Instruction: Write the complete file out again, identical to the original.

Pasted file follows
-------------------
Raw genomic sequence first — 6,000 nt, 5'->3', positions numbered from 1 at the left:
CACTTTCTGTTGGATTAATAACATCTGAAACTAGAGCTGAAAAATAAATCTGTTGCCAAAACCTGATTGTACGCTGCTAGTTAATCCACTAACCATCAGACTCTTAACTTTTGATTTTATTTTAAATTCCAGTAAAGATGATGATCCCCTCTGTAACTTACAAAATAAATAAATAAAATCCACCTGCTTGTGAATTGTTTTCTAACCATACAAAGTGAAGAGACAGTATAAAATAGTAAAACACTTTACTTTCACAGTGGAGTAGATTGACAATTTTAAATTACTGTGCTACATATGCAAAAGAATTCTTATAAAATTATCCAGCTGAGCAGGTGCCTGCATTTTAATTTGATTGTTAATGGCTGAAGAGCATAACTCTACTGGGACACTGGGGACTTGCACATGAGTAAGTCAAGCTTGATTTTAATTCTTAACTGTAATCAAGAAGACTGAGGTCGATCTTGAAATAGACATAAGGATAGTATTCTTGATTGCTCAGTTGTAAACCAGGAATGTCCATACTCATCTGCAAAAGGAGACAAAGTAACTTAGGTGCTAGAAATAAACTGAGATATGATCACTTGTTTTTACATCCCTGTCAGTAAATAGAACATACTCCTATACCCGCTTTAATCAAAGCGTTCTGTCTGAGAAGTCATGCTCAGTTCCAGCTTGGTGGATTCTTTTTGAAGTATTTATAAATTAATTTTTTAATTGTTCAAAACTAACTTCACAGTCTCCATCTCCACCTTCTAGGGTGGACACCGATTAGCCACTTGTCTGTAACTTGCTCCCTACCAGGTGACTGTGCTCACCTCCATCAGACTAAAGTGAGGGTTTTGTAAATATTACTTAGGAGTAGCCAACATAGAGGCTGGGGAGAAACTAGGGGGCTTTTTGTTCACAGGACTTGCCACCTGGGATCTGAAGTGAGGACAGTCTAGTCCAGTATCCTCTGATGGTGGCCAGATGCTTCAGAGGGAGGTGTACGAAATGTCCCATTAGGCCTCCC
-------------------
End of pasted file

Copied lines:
Raw genomic sequence first — 6,000 nt, 5'->3', positions numbered from 1 at the left:
CACTTTCTGTTGGATTAATAACATCTGAAACTAGAGCTGAAAAATAAATCTGTTGCCAAAACCTGATTGTACGCTGCTAGTTAATCCACTAACCATCAGACTCTTAACTTTTGATTTTATTTTAAATTCCAGTAAAGATGATGATCCCCTCTGTAACTTACAAAATAAATAAATAAAATCCACCTGCTTGTGAATTGTTTTCTAACCATACAAAGTGAAGAGACAGTATAAAATAGTAAAACACTTTACTTTCACAGTGGAGTAGATTGACAATTTTAAATTACTGTGCTACATATGCAAAAGAATTCTTATAAAATTATCCAGCTGAGCAGGTGCCTGCATTTTAATTTGATTGTTAATGGCTGAAGAGCATAACTCTACTGGGACACTGGGGACTTGCACATGAGTAAGTCAAGCTTGATTTTAATTCTTAACTGTAATCAAGAAGACTGAGGTCGATCTTGAAATAGACATAAGGATAGTATTCTTGATTGCTCAGTTGTAAACCAGGAATGTCCATACTCATCTGCAAAAGGAGACAAAGTAACTTAGGTGCTAGAAATAAACTGAGATATGATCACTTGTTTTTACATCCCTGTCAGTAAATAGAACATACTCCTATACCCGCTTTAATCAAAGCGTTCTGTCTGAGAAGTCATGCTCAGTTCCAGCTTGGTGGATTCTTTTTGAAGTATTTATAAATTAATTTTTTAATTGTTCAAAACTAACTTCACAGTCTCCATCTCCACCTTCTAGGGTGGACACCGATTAGCCACTTGTCTGTAACTTGCTCCCTACCAGGTGACTGTGCTCACCTCCATCAGACTAAAGTGAGGGTTTTGTAAATATTACTTAGGAGTAGCCAACATAGAGGCTGGGGAGAAACTAGGGGGCTTTTTGTTCACAGGACTTGCCACCTGGGATCTGAAGTGAGGACAGTCTAGTCCAGTATCCTCTGATGGTGGCCAGATGCTTCAGAGGGAGGTGTACGAAATGTCCCATTAGGCCTCCC